I moved to a neighborhood that was close-knit and began to meet my neighbors. Soon I could walk down the street and greet nearly everyone I passed. And we were kind to one another. We collected cans for the man who made his living from them. We looked out for each other's houses and vehicles. We fed each other's animals and we checked on the sick and elderly regularly. One day, I was at Mrs. R's taking coffee with her and Marie, when the subject of tenants came up. Nearly all of us were tenants, but the comment was made that the tenants who were not from the neighborhood did not take care of the property they were renting. I asked if the tenants were known. Had anyone ever visited them? No. They're not from this country. We wouldn't talk to them. Then very logically and naively, I asked (I had to - it's in my nature) Well, then how do you know the place was a mess? It was explained to me that people like that always lived in filth. It was clear to me that the unkindness and prejudice in this situation arose from the relative anonymity of the newcomers. Nobody got to know anyone else and certainly there was no greeting going on between relative strangers.
This story brings me up to Ashland City, another smallish tight knit community. One thing I like about Ashland City is that it is a small town and I could get to know everyone if I wanted to. But something puzzled me about this place in Tennessee. I rather expected it would be somewhat like Georgia where everyone would say Hello to each other and give a friendly nod. Nope. Not really. I used to joke that this was a little bit of New England plopped into the South. Keep to yourself. Really. Please.
This allows all kinds of gossip. I have witnessed first hand, how word spreads around town about this, that and the other. How people bear 20 and 30 year old grudges over high school gossip. What we need is a little more kindness and a little more community. One of the roles of local farmer is to bolster community. It may be unintentional but nonetheless, people meet each other at the market and they begin to talk. More folks will stop in and check out your vegetables if you smile and say, Hello. More than that, I learn what food the community needs and what difficulties some people might be having. All the various kindnesses that were paid to me over the years, can be paid forward to others.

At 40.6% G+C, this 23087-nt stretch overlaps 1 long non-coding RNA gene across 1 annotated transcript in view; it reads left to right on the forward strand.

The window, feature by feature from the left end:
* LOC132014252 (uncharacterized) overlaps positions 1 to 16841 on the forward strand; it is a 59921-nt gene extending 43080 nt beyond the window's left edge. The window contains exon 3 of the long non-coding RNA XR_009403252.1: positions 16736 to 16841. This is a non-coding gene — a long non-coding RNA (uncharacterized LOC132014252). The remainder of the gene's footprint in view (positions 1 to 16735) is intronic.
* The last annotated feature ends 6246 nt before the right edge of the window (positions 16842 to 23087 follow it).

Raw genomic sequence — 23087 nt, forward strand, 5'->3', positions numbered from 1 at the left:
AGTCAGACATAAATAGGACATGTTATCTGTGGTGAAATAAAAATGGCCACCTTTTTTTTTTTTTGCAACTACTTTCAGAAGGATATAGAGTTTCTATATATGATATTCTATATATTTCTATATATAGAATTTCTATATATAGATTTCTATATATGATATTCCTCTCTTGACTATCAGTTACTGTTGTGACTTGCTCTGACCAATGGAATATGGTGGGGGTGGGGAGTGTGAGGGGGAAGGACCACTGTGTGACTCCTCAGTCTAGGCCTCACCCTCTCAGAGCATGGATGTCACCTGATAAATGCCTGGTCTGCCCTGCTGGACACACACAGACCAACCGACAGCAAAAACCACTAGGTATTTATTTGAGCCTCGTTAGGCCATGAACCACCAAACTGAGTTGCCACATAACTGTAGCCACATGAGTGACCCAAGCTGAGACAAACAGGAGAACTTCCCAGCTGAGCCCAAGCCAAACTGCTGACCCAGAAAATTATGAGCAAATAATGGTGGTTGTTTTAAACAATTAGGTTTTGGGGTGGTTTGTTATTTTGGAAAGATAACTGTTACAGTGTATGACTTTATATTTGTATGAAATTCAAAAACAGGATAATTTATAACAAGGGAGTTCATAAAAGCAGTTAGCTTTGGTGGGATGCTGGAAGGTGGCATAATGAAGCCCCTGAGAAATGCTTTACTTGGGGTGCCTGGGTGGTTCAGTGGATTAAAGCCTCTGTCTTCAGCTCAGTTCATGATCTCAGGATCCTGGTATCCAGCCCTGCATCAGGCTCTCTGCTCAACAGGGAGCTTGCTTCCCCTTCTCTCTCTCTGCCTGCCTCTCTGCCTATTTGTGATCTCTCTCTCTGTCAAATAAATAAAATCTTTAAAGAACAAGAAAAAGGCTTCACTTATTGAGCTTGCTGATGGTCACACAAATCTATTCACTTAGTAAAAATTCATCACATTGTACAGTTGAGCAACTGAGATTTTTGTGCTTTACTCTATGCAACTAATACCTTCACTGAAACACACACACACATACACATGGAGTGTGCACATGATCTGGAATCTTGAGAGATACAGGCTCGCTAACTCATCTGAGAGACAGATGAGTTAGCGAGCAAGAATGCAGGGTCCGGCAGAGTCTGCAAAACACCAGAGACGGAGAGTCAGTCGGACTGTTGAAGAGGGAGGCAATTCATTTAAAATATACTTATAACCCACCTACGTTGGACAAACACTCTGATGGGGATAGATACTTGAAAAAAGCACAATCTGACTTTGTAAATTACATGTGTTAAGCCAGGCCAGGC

Paying kindness forward is not a new concept to me and it doesn't appear to be exclusive to my upbringing, although that is certainly where I learned it. Check out this Zen Habits post on paying kindness forward. This idea drives the food giveaways and various neighborhood assistances that go between us in a small town. It is the old way of farming. We all help each other, without a ledger to keep track, because we are paying forward. We are not lending a hand, we are giving a hand. And there is a difference. A loan becomes a debt which must be returned to the lender. A gift becomes the property of the recipient who can re-gift it to someone else. And it all starts with a smile and wave. A friendly hello. If we don't know each other, it is hard to be kind. We don't know. We have no information. In the absence of information, the mind fills in the blanks. And the gossip spreads without basis.
The first step is to smile and wave. Ask how the person is doing, and listen to their answer. Take the kindnesses given to you and pay them forward. Mule Shoe Farm will be at the Open Air Market this Saturday (unless there are sick children) and I will be smiling and waving at the passing cars, just like always. Stop in and say Hi. We'll talk and build up our community through mutual kindnesses.
Friday, November 30, 2007
The year the American Indian Museum opened on the Mall in Washington, D.C., I missed the inaugural pow wow because I was teaching. Then I took students to Washington in December for a leadership conference. Again I missed the museum trip because of scheduling issues and because I was the only one really interested in going. A few weeks later, we traveled to the DC area to visit my parents. Then I finally got to go to the museum.